“I had my first knee replacement in the summer of 2015 and my second in the winter of 2016. I wasn’t good at remembering exactly how to do the exercises the first time. It was so much simpler using the app. It was more personal, I don’t know why. It would ding me and tell me when to do the exercises again. I thought it was easy to use. I would not want to have another knee surgery without the app. For me, it worked perfectly. It was user friendly. I am 81 years old and it wasn’t hard for me at all!” Evergreen Health Patient

“This program has empowered me, lifted my morale, renewed my hope, and given me tools. Thank you for helping me regain my life!”  Patient with Parkinson’s Disease, Boston University Center for Neurorehabilitation

What early, lightweight experiment might you try out in your own community to find out if the idea will meet your expectations?

We need to figure out how to scale this broadly into the community including getting payers on board for reimbursement. One of the reasons this idea works is that there is a remote person monitoring the patient's adherence. We'd like to introduce the program to senior centers to make it more broadly available and have the fitness professionals on staff monitor seniors remotely.

What skills, input, or guidance from the OpenIDEO community would be most helpful in building out or refining your idea?

We would like input from the OpenIDEO community regarding facilitating a culture of falls prevention within local communities especially in senior centers. We are also looking for guidance in increasing awareness and distribution in community centers.

How long has your idea existed?

  • Over 1 year

This idea emerged from

  • An Individual

Tell us about your work experience:

We are a broad, multi-disciplinary team coming from healthcare and technology backgrounds. Our clinicians have both research and clinical expertise and our technology team has moved from multi-national corporations into the start-up world. Team profiles can be found in "Our Team" attachment.

How would you describe this idea while in an elevator with someone?

Falls can be prevented with exercise programs. The Live Long Walk Strong program is proven to prevent falls. Our digital app scales this regional program and makes it available to seniors regardless of location. Seniors are the fastest growing group of mobile technology users. Delivering care through these tools will allow them unprecedented opportunities to remain independent.

How does your idea demonstrate our Criteria of Affordability?

When compared to the overall costs of a hip fracture, this program is extremely affordable. Brandeis University School of Public Health is doing this analysis as part of the REACH program, and we will leverage those results. Physical Therapy (PT) reimbursement is already covered in post-acute bundles and we need to expand this to preventative care. Additional programs for interstate licensure compacts and telemedicine reimbursement for PT will further help with affordability.

How does your idea demonstrate or plan to demonstrate scalability?

Mobile technology scales the regional intervention. Our mobile Falls Prevention Plan enables us to diversify the care team. One provider can support a large number of remote community or senior center exercise instructors who, in turn, can engage with and support a large number of seniors. Care givers and family members would be included in the care team by having easy access to their senior’s personalized exercise program thus ensuring adherence to the program and maximizing independence.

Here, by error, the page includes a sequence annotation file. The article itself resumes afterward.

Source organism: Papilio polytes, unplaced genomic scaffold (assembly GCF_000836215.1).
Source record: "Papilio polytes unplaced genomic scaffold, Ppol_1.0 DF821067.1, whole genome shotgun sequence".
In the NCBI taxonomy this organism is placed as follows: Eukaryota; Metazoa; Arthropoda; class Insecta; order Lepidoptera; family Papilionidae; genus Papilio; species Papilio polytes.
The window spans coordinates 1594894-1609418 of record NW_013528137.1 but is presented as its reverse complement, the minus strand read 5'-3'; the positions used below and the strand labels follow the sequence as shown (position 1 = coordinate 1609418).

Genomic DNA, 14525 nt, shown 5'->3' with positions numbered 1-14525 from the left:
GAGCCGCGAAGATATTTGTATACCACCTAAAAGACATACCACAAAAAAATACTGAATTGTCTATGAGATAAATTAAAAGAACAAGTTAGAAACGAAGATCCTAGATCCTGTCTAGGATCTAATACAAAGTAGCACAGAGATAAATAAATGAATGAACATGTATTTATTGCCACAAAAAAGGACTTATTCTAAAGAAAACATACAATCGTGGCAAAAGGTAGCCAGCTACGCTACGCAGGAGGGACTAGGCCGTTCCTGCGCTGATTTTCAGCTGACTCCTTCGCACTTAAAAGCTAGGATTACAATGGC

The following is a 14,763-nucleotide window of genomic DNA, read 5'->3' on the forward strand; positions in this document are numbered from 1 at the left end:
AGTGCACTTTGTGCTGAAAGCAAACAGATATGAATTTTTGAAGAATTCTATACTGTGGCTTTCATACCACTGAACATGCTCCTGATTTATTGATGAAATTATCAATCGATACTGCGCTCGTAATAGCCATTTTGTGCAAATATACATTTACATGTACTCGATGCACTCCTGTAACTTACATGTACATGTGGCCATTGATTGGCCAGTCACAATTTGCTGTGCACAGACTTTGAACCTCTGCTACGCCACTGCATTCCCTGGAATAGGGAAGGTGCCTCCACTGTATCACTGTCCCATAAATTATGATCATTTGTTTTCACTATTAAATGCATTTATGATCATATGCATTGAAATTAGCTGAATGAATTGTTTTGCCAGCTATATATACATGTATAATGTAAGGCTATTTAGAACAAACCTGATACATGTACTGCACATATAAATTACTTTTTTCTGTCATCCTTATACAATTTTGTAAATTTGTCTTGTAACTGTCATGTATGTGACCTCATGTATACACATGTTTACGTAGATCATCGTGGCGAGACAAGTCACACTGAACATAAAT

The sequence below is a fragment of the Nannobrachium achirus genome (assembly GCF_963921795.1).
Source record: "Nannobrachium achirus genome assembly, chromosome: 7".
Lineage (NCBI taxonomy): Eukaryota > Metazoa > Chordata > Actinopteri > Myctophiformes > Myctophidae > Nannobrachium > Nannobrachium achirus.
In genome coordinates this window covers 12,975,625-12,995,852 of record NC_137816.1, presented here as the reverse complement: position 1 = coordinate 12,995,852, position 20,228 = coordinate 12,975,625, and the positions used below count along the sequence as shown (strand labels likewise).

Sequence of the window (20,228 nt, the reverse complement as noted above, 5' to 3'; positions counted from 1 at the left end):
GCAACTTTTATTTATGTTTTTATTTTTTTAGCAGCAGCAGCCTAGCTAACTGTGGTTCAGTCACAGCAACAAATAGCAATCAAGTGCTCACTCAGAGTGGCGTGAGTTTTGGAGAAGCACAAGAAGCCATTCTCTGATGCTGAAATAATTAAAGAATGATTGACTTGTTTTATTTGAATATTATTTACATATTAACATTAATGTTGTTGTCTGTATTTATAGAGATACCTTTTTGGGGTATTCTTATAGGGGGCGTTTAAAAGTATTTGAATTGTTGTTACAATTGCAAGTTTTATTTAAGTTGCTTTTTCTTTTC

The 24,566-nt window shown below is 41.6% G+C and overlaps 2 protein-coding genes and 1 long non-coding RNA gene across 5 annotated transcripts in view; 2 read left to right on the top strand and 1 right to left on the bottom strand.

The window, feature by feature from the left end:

How do you plan to measure the impact of your idea?

The program is consistent with Medicare funded services, but uses mobile health technology to increase the potential for long term benefit. Adoption of such programs can change how mobility care is provided and thus broadly impact national healthcare reform initiatives. We will measure patient engagement, patient satisfaction, and falls with participants. Health systems will measure adverse events, like ED visits and hospital admissions in the population.

What are your immediate next steps after the challenge?

During this challenge, we have attracted interest from other facilities. We will plan a roll out of the digital app to these other facilities using a train the trainer approach. We will then sign up local community or senior centers and begin a pilot program to measure senior exercise adherence, satisfaction, safety in the home and health care utilization.


Join the conversation:

Photo of Nita Lakhani

Hi Erin & team!

This is a great idea that appears well-researched, with an interesting and engaging user video! My mother could have benefited from this after her fall. She had a few appts. with a physio, but doesn't continue to do her balance exercises regularly. She has an iPad, which if there was an app such as this, may have motivated her to continue her exercise program. My mom is in her early 70s and not quite technology averse, but does need guidance and encouragement to use technology. Her older sister is less tech savvy and would probably have difficulty engaging with an app. The cost of a tablet or smart phone would also be prohibitive to some seniors.

Have you received user feedback from seniors that are less comfortable with technology than the testimonial you provided?

Would Medicare or private insurance reimburse for the some of the cost of such technology if it is prescribed? In Ontario, there is limited funding for medical devices and these may include a tablet if it's essential for communication in disorders such as autism, but I'm unaware of funding for seniors at risk of falls.